A penalty of $8.9 million was imposed today on Australian Safeway Stores Pty Ltd for fixing the price of bread and misusing its market power in a number of instances.
The penalties were imposed by Justice Goldberg of the Federal Court, Melbourne following the decision of the Full Court of the Federal Court of 30 June 2003.
The Full Court unanimously agreed that the Australian Competition and Consumer Commission had established that Safeway had engaged in price-fixing of bread to be sold at the Tip Top bakery store located in Preston Market. The majority of the court found that Safeway had misused its market power in four of nine incidents pleaded.
The penalties imposed on Safeway were:
- $900,000 for the pricing fixing at Preston Market
- $2.1 million for the misuse of market power in the Frankston incident
- $1.9 million for the misuse of market power in the Cheltenham incident
- $2.1 million for the misuse of market power in the Vermont incident, and
- $1.9 million for the misuse of market power in the Albury (May 1995) incident.
The court also declared that Mr Mark Jones, the bread category manager at the time, was knowingly concerned in the price fixing arrangement between Safeway and Tip Top in relation to the price of bread at Preston Market. The court ordered Mr Jones pay a penalty of $50,000.
The allegations of misuse of market power concerned the supply of bread by Tip Top, Buttercup and Sunicrust Bakeries to retailers who discounted the price of bread. The ACCC alleged that Safeway took action against each of the bread manufacturers to induce them, or attempt to induce them, to take action to have the discounting cease.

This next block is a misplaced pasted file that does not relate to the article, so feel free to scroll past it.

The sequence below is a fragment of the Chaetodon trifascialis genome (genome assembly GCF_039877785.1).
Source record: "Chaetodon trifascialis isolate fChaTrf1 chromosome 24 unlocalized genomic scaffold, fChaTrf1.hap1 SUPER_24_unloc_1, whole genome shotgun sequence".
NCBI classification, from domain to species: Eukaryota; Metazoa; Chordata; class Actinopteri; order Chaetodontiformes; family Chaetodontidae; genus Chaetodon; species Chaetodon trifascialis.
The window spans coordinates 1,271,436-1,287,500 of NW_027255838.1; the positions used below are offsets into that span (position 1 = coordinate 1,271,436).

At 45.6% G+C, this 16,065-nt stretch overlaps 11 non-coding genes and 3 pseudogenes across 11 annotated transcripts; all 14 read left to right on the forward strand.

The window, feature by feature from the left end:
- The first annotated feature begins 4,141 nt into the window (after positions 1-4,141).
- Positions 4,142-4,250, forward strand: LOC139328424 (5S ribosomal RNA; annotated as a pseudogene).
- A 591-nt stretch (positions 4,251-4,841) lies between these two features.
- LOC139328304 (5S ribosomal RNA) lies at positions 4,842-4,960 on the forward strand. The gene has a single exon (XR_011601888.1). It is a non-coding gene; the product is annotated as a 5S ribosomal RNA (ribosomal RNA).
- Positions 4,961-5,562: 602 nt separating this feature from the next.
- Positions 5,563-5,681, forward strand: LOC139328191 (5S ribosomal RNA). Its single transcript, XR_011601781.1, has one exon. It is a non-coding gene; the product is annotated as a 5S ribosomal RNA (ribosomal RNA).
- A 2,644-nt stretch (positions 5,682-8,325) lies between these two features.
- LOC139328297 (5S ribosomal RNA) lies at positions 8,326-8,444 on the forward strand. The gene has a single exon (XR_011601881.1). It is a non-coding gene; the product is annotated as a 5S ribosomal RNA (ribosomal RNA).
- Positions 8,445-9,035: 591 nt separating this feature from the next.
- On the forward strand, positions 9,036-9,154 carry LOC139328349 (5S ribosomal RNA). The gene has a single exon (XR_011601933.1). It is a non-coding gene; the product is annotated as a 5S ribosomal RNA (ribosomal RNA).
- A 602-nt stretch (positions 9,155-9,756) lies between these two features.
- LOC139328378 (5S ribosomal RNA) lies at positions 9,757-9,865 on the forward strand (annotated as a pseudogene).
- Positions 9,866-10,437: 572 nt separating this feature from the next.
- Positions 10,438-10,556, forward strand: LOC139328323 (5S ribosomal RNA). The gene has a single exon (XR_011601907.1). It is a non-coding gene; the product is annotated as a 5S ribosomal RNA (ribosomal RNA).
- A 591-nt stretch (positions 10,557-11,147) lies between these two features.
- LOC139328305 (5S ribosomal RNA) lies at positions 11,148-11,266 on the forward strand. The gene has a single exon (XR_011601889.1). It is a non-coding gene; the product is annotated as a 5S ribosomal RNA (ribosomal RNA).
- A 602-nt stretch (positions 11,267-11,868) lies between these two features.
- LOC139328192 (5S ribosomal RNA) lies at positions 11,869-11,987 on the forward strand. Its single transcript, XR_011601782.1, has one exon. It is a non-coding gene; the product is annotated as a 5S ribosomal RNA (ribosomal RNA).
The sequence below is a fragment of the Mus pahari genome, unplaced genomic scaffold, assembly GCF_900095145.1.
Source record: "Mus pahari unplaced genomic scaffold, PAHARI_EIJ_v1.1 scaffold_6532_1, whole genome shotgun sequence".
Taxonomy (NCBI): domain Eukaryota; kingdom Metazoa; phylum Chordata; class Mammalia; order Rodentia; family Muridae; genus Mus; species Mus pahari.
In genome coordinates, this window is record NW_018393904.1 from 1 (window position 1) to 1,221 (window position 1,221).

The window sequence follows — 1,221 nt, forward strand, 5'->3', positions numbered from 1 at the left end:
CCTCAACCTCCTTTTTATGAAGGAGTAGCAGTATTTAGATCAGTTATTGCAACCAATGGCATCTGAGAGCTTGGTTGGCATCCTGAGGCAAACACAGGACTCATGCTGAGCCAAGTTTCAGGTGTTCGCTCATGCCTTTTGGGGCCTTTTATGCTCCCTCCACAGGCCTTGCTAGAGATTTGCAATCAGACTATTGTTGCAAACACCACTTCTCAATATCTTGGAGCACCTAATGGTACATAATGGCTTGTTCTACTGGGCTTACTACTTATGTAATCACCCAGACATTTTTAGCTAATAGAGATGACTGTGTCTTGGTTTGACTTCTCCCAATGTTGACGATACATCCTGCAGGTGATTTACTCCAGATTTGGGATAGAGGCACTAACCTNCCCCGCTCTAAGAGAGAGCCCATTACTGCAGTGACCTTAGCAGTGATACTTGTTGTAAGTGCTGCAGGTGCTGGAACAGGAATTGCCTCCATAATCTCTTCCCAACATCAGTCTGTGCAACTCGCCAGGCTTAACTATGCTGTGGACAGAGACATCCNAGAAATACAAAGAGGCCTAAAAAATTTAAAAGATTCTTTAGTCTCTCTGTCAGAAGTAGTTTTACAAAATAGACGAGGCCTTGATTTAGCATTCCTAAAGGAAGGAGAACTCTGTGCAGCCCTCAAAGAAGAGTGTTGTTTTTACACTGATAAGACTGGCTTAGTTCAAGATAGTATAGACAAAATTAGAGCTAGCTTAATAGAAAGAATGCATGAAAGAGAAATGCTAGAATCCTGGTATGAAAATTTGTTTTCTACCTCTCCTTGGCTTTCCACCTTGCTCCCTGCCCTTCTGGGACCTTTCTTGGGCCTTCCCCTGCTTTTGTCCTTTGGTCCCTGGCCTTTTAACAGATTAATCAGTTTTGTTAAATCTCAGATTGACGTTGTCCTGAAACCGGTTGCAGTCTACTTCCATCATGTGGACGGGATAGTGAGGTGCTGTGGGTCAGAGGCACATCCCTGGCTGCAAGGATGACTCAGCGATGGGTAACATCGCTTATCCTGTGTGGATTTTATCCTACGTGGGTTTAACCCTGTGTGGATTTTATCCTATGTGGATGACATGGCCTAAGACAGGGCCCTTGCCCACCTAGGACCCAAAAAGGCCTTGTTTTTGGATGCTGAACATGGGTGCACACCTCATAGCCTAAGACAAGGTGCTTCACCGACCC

It was alleged that Safeway refused to accept further supplies of bread from a baker where the baker was supplying retailers who were discounting the price of bread. The space normally occupied by the affected baker being filled with another baker’s product. The ACCC alleged that Safeway recommenced purchasing bread from the manufacturer concerned once the discounter ceased discounting.
In handing down the penalties Justice Goldberg said: "Conduct in contravention of s46* is regarded by the [Trade Practices] Act as inherently anti-competitive. This is supported by the fact that such conduct cannot be authorised under the Act".
Justice Goldberg also stated that in determining an appropriate penalty he had taken account that: "Safeway’s conduct in breaching s46 was deliberately calculated to restrict competitive conduct".
He further noted: "that the penalties imposed on Safeway ought to be substantial and reflective of the need, in particular, for general deterrence".
ACCC Chairman, Mr Graeme Samuel, said the ACCC welcomed the substantial penalties imposed on Safeway by Justice Goldberg.
"The penalties imposed make it clear that businesses which possess market power need to be careful about the way in which they go about their activities".
The handing down of penalties by the Federal Court marked the conclusion of a lengthy legal process that began with the instituting of proceedings by the ACCC in the Federal Court on 23 December 1996.
"While this matter was vigorously contested by Safeway throughout the entire proceedings, the ACCC remained of the view that Safeway had engaged in conduct in breach of the Trade Practices Act. The ACCC's decision to pursue the matter has been vindicated.
"This case demonstrates the ACCC's resolve to pursue difficult, hard-fought litigation through to a conclusion", Mr Samuel said.